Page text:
A theme that we returned to at the end of the podcast was the vital importance of sharing our feelings in order to connect with others. We linked this to the desperate need for collectivity and solidarity, drawing in conversations about mutual aid, Cassie Thornton’s work about the possibilities of peer-to-peer healthcare, and Deana Ayers’ call for community training in listening, conflict skills, and trauma responsiveness rather than replacing community policing with social work in response to #BLM.
Constructing a ‘natural disaster’
We also spent some time deconstructing the idea of a ‘natural disaster’. Justin pointed out that the pandemic could be better called an ‘event’ rather than a disaster, because it has been the political response of different countries which has determined whether it was a disaster or not. MJ suggested that the ‘man-made’ vs. ‘natural’ binary might also be called into question given the role of climate crisis and the invasion of ecosystems in the pandemic. There’s more about non-binary approaches to the pandemic here.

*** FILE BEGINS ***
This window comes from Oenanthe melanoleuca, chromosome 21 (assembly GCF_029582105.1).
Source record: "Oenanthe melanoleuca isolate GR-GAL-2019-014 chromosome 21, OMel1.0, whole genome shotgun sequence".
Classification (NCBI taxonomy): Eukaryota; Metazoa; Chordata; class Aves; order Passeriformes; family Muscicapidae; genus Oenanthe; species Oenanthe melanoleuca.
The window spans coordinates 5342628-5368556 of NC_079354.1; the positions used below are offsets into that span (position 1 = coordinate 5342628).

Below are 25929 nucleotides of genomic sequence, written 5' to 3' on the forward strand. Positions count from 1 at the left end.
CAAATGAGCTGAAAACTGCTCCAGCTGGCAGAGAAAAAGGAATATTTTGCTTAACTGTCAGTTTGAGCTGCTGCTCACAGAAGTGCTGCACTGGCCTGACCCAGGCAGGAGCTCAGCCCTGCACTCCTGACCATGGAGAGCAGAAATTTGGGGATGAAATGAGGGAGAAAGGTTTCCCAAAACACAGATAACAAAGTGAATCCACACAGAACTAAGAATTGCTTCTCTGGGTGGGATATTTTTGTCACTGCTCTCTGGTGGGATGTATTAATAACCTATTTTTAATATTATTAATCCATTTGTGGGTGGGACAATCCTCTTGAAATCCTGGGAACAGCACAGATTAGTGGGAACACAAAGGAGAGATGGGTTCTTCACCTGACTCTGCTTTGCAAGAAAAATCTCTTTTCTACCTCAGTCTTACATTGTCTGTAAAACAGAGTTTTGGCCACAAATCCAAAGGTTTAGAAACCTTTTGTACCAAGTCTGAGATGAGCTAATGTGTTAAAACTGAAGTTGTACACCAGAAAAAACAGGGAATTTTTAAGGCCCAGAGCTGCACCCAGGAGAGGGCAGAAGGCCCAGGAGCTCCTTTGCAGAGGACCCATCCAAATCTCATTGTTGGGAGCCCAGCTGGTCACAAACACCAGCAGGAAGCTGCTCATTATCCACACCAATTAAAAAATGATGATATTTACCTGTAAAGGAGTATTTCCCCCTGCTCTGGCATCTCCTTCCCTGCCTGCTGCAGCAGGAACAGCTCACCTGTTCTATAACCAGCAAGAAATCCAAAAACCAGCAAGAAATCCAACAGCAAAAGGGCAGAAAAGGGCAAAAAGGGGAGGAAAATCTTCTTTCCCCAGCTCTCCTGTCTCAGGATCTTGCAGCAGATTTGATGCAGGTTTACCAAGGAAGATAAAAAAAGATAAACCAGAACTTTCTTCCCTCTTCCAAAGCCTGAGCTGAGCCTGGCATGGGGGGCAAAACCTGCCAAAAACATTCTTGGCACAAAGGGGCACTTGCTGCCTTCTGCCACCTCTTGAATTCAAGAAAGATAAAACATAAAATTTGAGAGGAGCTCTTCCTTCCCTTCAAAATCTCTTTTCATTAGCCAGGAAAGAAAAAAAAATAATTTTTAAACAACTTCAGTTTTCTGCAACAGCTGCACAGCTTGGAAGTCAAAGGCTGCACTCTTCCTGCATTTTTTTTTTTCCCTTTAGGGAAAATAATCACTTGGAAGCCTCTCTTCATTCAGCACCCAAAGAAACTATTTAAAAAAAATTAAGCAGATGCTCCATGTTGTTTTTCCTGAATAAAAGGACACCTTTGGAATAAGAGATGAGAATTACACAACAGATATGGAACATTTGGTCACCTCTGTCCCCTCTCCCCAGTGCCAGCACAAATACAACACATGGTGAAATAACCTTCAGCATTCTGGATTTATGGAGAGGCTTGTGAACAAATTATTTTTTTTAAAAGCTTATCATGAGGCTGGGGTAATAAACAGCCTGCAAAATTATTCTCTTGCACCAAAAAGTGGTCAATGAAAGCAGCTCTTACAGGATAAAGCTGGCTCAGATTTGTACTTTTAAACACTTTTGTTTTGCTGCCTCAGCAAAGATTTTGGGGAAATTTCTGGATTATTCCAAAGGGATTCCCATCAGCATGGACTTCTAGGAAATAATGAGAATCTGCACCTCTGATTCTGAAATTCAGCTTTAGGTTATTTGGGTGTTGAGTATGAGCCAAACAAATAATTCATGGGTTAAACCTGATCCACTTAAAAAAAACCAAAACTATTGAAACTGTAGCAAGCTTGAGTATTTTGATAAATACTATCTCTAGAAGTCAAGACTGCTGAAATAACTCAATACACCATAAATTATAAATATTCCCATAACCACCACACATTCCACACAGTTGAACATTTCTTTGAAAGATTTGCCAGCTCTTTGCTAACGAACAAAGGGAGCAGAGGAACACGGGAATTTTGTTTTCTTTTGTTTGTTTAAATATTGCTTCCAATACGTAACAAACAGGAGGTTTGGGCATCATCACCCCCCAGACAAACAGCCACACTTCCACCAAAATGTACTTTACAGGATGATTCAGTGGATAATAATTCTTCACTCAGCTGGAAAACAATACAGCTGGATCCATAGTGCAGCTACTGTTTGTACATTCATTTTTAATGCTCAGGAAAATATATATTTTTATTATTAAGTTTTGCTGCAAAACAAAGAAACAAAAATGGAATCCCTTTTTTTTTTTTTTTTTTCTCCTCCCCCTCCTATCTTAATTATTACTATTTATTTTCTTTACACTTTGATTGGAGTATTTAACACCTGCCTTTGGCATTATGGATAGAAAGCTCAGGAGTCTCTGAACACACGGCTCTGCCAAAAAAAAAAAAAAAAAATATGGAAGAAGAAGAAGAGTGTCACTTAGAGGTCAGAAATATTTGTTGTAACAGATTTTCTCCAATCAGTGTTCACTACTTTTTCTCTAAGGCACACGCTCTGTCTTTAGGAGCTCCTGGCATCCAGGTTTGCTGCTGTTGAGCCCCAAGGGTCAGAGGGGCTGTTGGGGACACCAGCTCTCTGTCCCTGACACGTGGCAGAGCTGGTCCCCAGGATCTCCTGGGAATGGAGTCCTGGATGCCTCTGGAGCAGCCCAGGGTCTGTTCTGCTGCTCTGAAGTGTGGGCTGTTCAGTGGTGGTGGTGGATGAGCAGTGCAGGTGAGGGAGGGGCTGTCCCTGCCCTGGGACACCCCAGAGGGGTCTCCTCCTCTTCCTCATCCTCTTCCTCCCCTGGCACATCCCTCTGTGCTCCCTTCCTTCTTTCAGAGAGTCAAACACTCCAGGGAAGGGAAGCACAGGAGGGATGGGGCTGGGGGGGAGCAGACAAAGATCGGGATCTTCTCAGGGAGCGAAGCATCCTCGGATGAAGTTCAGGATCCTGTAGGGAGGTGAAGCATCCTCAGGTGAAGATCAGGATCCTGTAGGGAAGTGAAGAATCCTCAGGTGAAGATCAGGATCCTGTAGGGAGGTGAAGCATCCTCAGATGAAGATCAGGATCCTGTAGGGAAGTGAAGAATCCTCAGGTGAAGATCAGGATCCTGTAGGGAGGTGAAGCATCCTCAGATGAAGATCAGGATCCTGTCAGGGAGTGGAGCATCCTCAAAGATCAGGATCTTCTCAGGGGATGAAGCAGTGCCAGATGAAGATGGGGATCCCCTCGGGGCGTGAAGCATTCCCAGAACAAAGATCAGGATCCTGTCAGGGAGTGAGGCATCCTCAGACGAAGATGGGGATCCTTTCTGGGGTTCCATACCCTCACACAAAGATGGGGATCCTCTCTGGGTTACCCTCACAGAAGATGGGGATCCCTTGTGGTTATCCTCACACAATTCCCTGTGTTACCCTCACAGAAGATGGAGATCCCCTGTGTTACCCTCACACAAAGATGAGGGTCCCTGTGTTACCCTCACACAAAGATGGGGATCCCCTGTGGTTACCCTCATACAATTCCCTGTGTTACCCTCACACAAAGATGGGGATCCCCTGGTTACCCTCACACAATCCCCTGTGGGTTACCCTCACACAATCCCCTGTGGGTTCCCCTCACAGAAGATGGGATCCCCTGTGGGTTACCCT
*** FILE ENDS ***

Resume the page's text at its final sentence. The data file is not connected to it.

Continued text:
Considering the phase model of disaster we suggested this could be treated – rather like stage models of bereavement and dying – as culturally specific.
The classic ‘5 stages of grief’ may well not apply in cultures which are less ‘death-denying’ and which have different perspectives on death as a tragedy versus transition versus normal part of life.
Similarly the honeymoon to disillusionment model of disaster may only apply to neoliberal capitalist cultures where everyone is expected to function at beyond their capacity all the time, and where the graph always must ‘go up’ on happiness, success, and wealth. Even the word ‘honeymoon’ reminded us of the neoliberal capitalist model of falling-in-love and happily-ever-after which we frequently critique on the podcast.
Phases of a disaster
We then went through the phases of a disaster covered in Zunin & Myers’ model, and discussed how they applied to the current pandemic. We particularly focused on the disillusionment phase which are currently in. To quote the Samhsa website: